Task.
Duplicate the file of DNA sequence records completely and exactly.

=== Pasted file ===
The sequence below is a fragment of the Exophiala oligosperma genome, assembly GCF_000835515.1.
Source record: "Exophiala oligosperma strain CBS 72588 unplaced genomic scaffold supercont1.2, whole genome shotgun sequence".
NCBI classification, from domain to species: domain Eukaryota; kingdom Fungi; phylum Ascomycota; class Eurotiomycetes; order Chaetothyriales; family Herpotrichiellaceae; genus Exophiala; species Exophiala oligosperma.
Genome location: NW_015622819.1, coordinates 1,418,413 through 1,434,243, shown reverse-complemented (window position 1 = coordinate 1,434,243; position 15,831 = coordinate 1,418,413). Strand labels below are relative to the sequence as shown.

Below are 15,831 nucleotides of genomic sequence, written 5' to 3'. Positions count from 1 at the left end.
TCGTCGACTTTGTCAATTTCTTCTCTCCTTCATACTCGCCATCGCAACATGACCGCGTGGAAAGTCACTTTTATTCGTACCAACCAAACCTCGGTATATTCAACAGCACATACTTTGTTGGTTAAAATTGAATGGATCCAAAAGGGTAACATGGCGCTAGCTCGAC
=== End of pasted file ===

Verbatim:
The sequence below is a fragment of the Exophiala oligosperma genome, assembly GCF_000835515.1.
Source record: "Exophiala oligosperma strain CBS 72588 unplaced genomic scaffold supercont1.2, whole genome shotgun sequence".
NCBI classification, from domain to species: domain Eukaryota; kingdom Fungi; phylum Ascomycota; class Eurotiomycetes; order Chaetothyriales; family Herpotrichiellaceae; genus Exophiala; species Exophiala oligosperma.
Genome location: NW_015622819.1, coordinates 1,418,413 through 1,434,243, shown reverse-complemented (window position 1 = coordinate 1,434,243; position 15,831 = coordinate 1,418,413). Strand labels below are relative to the sequence as shown.

Below are 15,831 nucleotides of genomic sequence, written 5' to 3'. Positions count from 1 at the left end.
TCGTCGACTTTGTCAATTTCTTCTCTCCTTCATACTCGCCATCGCAACATGACCGCGTGGAAAGTCACTTTTATTCGTACCAACCAAACCTCGGTATATTCAACAGCACATACTTTGTTGGTTAAAATTGAATGGATCCAAAAGGGTAACATGGCGCTAGCTCGAC